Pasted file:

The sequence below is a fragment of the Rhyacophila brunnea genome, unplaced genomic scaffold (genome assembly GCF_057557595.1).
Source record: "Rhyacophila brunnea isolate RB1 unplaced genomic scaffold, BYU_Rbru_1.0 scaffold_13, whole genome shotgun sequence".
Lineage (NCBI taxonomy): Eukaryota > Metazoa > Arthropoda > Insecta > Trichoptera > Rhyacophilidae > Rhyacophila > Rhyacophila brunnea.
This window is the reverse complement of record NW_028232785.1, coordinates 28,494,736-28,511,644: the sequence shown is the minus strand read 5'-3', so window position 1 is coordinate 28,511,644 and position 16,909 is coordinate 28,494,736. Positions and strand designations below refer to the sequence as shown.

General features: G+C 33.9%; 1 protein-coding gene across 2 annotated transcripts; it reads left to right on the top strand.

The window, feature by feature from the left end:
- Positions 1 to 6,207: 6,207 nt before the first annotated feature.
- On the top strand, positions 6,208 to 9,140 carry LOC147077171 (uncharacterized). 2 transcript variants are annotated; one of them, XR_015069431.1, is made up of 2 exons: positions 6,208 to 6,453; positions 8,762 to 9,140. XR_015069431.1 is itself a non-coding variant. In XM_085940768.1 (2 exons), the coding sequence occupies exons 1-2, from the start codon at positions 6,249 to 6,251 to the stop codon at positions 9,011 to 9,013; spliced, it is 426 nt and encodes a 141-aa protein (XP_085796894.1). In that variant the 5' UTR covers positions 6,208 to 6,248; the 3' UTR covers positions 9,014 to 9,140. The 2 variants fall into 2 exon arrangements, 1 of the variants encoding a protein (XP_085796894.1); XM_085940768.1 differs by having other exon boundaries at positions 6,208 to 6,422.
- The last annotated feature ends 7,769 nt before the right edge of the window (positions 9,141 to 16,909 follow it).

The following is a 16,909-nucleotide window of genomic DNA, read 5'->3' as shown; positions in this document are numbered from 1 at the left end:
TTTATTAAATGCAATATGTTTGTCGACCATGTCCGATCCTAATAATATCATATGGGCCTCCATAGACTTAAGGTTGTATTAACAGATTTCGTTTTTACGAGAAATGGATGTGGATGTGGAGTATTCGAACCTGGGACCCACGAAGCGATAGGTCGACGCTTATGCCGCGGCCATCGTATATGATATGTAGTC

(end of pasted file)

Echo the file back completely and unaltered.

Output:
The sequence below is a fragment of the Rhyacophila brunnea genome, unplaced genomic scaffold (genome assembly GCF_057557595.1).
Source record: "Rhyacophila brunnea isolate RB1 unplaced genomic scaffold, BYU_Rbru_1.0 scaffold_13, whole genome shotgun sequence".
Lineage (NCBI taxonomy): Eukaryota > Metazoa > Arthropoda > Insecta > Trichoptera > Rhyacophilidae > Rhyacophila > Rhyacophila brunnea.
This window is the reverse complement of record NW_028232785.1, coordinates 28,494,736-28,511,644: the sequence shown is the minus strand read 5'-3', so window position 1 is coordinate 28,511,644 and position 16,909 is coordinate 28,494,736. Positions and strand designations below refer to the sequence as shown.

General features: G+C 33.9%; 1 protein-coding gene across 2 annotated transcripts; it reads left to right on the top strand.

The window, feature by feature from the left end:
- Positions 1 to 6,207: 6,207 nt before the first annotated feature.
- On the top strand, positions 6,208 to 9,140 carry LOC147077171 (uncharacterized). 2 transcript variants are annotated; one of them, XR_015069431.1, is made up of 2 exons: positions 6,208 to 6,453; positions 8,762 to 9,140. XR_015069431.1 is itself a non-coding variant. In XM_085940768.1 (2 exons), the coding sequence occupies exons 1-2, from the start codon at positions 6,249 to 6,251 to the stop codon at positions 9,011 to 9,013; spliced, it is 426 nt and encodes a 141-aa protein (XP_085796894.1). In that variant the 5' UTR covers positions 6,208 to 6,248; the 3' UTR covers positions 9,014 to 9,140. The 2 variants fall into 2 exon arrangements, 1 of the variants encoding a protein (XP_085796894.1); XM_085940768.1 differs by having other exon boundaries at positions 6,208 to 6,422.
- The last annotated feature ends 7,769 nt before the right edge of the window (positions 9,141 to 16,909 follow it).

The following is a 16,909-nucleotide window of genomic DNA, read 5'->3' as shown; positions in this document are numbered from 1 at the left end:
TTTATTAAATGCAATATGTTTGTCGACCATGTCCGATCCTAATAATATCATATGGGCCTCCATAGACTTAAGGTTGTATTAACAGATTTCGTTTTTACGAGAAATGGATGTGGATGTGGAGTATTCGAACCTGGGACCCACGAAGCGATAGGTCGACGCTTATGCCGCGGCCATCGTATATGATATGTAGTC